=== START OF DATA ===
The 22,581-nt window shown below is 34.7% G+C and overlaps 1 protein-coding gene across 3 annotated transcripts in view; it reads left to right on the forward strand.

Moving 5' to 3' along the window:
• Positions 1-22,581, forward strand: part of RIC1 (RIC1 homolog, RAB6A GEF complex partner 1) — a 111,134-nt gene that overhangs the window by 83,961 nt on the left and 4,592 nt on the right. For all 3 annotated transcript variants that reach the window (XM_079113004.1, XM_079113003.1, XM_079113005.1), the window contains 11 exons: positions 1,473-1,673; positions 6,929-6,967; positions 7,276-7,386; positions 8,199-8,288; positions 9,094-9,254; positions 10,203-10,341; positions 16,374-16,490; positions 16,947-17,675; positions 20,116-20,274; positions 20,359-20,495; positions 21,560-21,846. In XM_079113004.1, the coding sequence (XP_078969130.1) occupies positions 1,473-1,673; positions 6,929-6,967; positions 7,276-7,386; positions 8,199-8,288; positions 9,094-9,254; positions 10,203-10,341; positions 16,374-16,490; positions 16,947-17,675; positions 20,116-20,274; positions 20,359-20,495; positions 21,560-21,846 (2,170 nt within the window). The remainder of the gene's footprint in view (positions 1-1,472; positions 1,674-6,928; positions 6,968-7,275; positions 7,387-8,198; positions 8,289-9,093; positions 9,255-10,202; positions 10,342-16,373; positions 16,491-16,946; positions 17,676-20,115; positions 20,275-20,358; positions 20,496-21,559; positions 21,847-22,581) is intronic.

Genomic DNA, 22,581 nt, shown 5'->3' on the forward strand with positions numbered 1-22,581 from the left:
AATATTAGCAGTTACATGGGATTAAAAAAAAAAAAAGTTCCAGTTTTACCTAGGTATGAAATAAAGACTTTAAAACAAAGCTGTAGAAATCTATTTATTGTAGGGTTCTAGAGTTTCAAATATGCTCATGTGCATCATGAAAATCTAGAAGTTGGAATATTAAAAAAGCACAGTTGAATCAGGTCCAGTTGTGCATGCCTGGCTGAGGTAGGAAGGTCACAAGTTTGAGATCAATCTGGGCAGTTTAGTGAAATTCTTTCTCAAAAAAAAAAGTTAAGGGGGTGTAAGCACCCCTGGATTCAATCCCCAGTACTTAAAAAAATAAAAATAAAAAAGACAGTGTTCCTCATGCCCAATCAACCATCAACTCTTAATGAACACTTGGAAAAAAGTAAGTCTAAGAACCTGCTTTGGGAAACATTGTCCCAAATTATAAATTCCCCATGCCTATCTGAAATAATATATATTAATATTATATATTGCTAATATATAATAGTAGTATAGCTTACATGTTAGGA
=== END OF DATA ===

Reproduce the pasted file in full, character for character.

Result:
The 22,581-nt window shown below is 34.7% G+C and overlaps 1 protein-coding gene across 3 annotated transcripts in view; it reads left to right on the forward strand.

Moving 5' to 3' along the window:
• Positions 1-22,581, forward strand: part of RIC1 (RIC1 homolog, RAB6A GEF complex partner 1) — a 111,134-nt gene that overhangs the window by 83,961 nt on the left and 4,592 nt on the right. For all 3 annotated transcript variants that reach the window (XM_079113004.1, XM_079113003.1, XM_079113005.1), the window contains 11 exons: positions 1,473-1,673; positions 6,929-6,967; positions 7,276-7,386; positions 8,199-8,288; positions 9,094-9,254; positions 10,203-10,341; positions 16,374-16,490; positions 16,947-17,675; positions 20,116-20,274; positions 20,359-20,495; positions 21,560-21,846. In XM_079113004.1, the coding sequence (XP_078969130.1) occupies positions 1,473-1,673; positions 6,929-6,967; positions 7,276-7,386; positions 8,199-8,288; positions 9,094-9,254; positions 10,203-10,341; positions 16,374-16,490; positions 16,947-17,675; positions 20,116-20,274; positions 20,359-20,495; positions 21,560-21,846 (2,170 nt within the window). The remainder of the gene's footprint in view (positions 1-1,472; positions 1,674-6,928; positions 6,968-7,275; positions 7,387-8,198; positions 8,289-9,093; positions 9,255-10,202; positions 10,342-16,373; positions 16,491-16,946; positions 17,676-20,115; positions 20,275-20,358; positions 20,496-21,559; positions 21,847-22,581) is intronic.

Genomic DNA, 22,581 nt, shown 5'->3' on the forward strand with positions numbered 1-22,581 from the left:
AATATTAGCAGTTACATGGGATTAAAAAAAAAAAAAGTTCCAGTTTTACCTAGGTATGAAATAAAGACTTTAAAACAAAGCTGTAGAAATCTATTTATTGTAGGGTTCTAGAGTTTCAAATATGCTCATGTGCATCATGAAAATCTAGAAGTTGGAATATTAAAAAAGCACAGTTGAATCAGGTCCAGTTGTGCATGCCTGGCTGAGGTAGGAAGGTCACAAGTTTGAGATCAATCTGGGCAGTTTAGTGAAATTCTTTCTCAAAAAAAAAAGTTAAGGGGGTGTAAGCACCCCTGGATTCAATCCCCAGTACTTAAAAAAATAAAAATAAAAAAGACAGTGTTCCTCATGCCCAATCAACCATCAACTCTTAATGAACACTTGGAAAAAAGTAAGTCTAAGAACCTGCTTTGGGAAACATTGTCCCAAATTATAAATTCCCCATGCCTATCTGAAATAATATATATTAATATTATATATTGCTAATATATAATAGTAGTATAGCTTACATGTTAGGA